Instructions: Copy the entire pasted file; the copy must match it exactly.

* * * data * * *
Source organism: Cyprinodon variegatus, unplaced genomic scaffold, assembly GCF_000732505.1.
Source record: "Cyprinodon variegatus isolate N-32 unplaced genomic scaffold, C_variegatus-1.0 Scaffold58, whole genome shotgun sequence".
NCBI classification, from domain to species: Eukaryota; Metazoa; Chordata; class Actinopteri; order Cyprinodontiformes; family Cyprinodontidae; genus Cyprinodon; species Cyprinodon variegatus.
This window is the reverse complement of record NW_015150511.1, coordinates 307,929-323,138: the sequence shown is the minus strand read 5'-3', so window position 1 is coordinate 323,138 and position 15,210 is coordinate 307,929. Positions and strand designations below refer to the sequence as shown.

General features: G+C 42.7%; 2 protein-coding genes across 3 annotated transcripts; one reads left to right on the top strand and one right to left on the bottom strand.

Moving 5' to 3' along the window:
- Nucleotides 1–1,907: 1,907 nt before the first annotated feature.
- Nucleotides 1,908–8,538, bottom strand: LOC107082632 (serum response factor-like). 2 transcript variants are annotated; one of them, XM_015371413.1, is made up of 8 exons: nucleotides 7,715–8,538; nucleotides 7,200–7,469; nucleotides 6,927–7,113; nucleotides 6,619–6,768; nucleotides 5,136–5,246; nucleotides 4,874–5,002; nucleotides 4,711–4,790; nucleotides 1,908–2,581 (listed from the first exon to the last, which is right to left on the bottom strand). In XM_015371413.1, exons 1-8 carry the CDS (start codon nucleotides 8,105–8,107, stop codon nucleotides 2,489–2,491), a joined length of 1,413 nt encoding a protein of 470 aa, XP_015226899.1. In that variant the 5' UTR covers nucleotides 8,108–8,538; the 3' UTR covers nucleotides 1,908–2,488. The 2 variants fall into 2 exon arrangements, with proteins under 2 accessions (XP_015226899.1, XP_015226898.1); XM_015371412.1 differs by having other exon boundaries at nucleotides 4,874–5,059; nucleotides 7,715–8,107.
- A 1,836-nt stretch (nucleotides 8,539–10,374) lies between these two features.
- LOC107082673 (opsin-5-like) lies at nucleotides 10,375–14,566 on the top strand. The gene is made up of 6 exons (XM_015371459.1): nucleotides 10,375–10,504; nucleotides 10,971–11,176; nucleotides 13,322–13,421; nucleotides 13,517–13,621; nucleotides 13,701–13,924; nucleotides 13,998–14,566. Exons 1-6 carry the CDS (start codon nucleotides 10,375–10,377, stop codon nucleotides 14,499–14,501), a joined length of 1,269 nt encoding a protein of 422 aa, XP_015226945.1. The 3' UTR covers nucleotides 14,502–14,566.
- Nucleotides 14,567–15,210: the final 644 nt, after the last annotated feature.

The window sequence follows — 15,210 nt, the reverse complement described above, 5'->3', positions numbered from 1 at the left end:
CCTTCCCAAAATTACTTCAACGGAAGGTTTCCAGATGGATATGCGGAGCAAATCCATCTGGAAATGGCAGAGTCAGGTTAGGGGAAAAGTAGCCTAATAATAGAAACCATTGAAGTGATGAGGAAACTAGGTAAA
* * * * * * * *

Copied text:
Source organism: Cyprinodon variegatus, unplaced genomic scaffold, assembly GCF_000732505.1.
Source record: "Cyprinodon variegatus isolate N-32 unplaced genomic scaffold, C_variegatus-1.0 Scaffold58, whole genome shotgun sequence".
NCBI classification, from domain to species: Eukaryota; Metazoa; Chordata; class Actinopteri; order Cyprinodontiformes; family Cyprinodontidae; genus Cyprinodon; species Cyprinodon variegatus.
This window is the reverse complement of record NW_015150511.1, coordinates 307,929-323,138: the sequence shown is the minus strand read 5'-3', so window position 1 is coordinate 323,138 and position 15,210 is coordinate 307,929. Positions and strand designations below refer to the sequence as shown.

General features: G+C 42.7%; 2 protein-coding genes across 3 annotated transcripts; one reads left to right on the top strand and one right to left on the bottom strand.

Moving 5' to 3' along the window:
- Nucleotides 1–1,907: 1,907 nt before the first annotated feature.
- Nucleotides 1,908–8,538, bottom strand: LOC107082632 (serum response factor-like). 2 transcript variants are annotated; one of them, XM_015371413.1, is made up of 8 exons: nucleotides 7,715–8,538; nucleotides 7,200–7,469; nucleotides 6,927–7,113; nucleotides 6,619–6,768; nucleotides 5,136–5,246; nucleotides 4,874–5,002; nucleotides 4,711–4,790; nucleotides 1,908–2,581 (listed from the first exon to the last, which is right to left on the bottom strand). In XM_015371413.1, exons 1-8 carry the CDS (start codon nucleotides 8,105–8,107, stop codon nucleotides 2,489–2,491), a joined length of 1,413 nt encoding a protein of 470 aa, XP_015226899.1. In that variant the 5' UTR covers nucleotides 8,108–8,538; the 3' UTR covers nucleotides 1,908–2,488. The 2 variants fall into 2 exon arrangements, with proteins under 2 accessions (XP_015226899.1, XP_015226898.1); XM_015371412.1 differs by having other exon boundaries at nucleotides 4,874–5,059; nucleotides 7,715–8,107.
- A 1,836-nt stretch (nucleotides 8,539–10,374) lies between these two features.
- LOC107082673 (opsin-5-like) lies at nucleotides 10,375–14,566 on the top strand. The gene is made up of 6 exons (XM_015371459.1): nucleotides 10,375–10,504; nucleotides 10,971–11,176; nucleotides 13,322–13,421; nucleotides 13,517–13,621; nucleotides 13,701–13,924; nucleotides 13,998–14,566. Exons 1-6 carry the CDS (start codon nucleotides 10,375–10,377, stop codon nucleotides 14,499–14,501), a joined length of 1,269 nt encoding a protein of 422 aa, XP_015226945.1. The 3' UTR covers nucleotides 14,502–14,566.
- Nucleotides 14,567–15,210: the final 644 nt, after the last annotated feature.

The window sequence follows — 15,210 nt, the reverse complement described above, 5'->3', positions numbered from 1 at the left end:
CCTTCCCAAAATTACTTCAACGGAAGGTTTCCAGATGGATATGCGGAGCAAATCCATCTGGAAATGGCAGAGTCAGGTTAGGGGAAAAGTAGCCTAATAATAGAAACCATTGAAGTGATGAGGAAACTAGGTAAA